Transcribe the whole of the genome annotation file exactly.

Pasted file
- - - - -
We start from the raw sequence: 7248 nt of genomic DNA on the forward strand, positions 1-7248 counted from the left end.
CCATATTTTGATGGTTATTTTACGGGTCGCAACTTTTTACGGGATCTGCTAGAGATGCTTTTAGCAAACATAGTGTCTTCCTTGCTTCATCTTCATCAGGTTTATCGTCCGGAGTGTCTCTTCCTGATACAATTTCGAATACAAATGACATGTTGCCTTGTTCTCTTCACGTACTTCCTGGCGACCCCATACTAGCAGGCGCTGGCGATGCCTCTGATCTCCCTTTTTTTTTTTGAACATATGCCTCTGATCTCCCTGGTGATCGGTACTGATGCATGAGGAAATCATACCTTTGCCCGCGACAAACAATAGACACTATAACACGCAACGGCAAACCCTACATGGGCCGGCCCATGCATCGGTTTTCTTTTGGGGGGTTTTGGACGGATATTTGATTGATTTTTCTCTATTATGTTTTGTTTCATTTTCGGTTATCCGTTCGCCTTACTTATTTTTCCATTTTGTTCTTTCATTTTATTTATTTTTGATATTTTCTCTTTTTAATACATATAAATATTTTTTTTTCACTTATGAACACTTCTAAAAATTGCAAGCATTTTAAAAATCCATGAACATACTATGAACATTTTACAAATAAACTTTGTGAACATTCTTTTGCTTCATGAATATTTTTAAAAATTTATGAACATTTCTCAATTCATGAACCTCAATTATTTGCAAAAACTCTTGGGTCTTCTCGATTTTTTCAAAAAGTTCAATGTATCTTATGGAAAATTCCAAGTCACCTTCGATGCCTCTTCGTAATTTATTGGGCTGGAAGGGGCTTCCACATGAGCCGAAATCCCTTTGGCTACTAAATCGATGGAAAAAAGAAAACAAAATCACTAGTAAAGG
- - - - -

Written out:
We start from the raw sequence: 7248 nt of genomic DNA on the forward strand, positions 1-7248 counted from the left end.
CCATATTTTGATGGTTATTTTACGGGTCGCAACTTTTTACGGGATCTGCTAGAGATGCTTTTAGCAAACATAGTGTCTTCCTTGCTTCATCTTCATCAGGTTTATCGTCCGGAGTGTCTCTTCCTGATACAATTTCGAATACAAATGACATGTTGCCTTGTTCTCTTCACGTACTTCCTGGCGACCCCATACTAGCAGGCGCTGGCGATGCCTCTGATCTCCCTTTTTTTTTTTGAACATATGCCTCTGATCTCCCTGGTGATCGGTACTGATGCATGAGGAAATCATACCTTTGCCCGCGACAAACAATAGACACTATAACACGCAACGGCAAACCCTACATGGGCCGGCCCATGCATCGGTTTTCTTTTGGGGGGTTTTGGACGGATATTTGATTGATTTTTCTCTATTATGTTTTGTTTCATTTTCGGTTATCCGTTCGCCTTACTTATTTTTCCATTTTGTTCTTTCATTTTATTTATTTTTGATATTTTCTCTTTTTAATACATATAAATATTTTTTTTTCACTTATGAACACTTCTAAAAATTGCAAGCATTTTAAAAATCCATGAACATACTATGAACATTTTACAAATAAACTTTGTGAACATTCTTTTGCTTCATGAATATTTTTAAAAATTTATGAACATTTCTCAATTCATGAACCTCAATTATTTGCAAAAACTCTTGGGTCTTCTCGATTTTTTCAAAAAGTTCAATGTATCTTATGGAAAATTCCAAGTCACCTTCGATGCCTCTTCGTAATTTATTGGGCTGGAAGGGGCTTCCACATGAGCCGAAATCCCTTTGGCTACTAAATCGATGGAAAAAAGAAAACAAAATCACTAGTAAAGG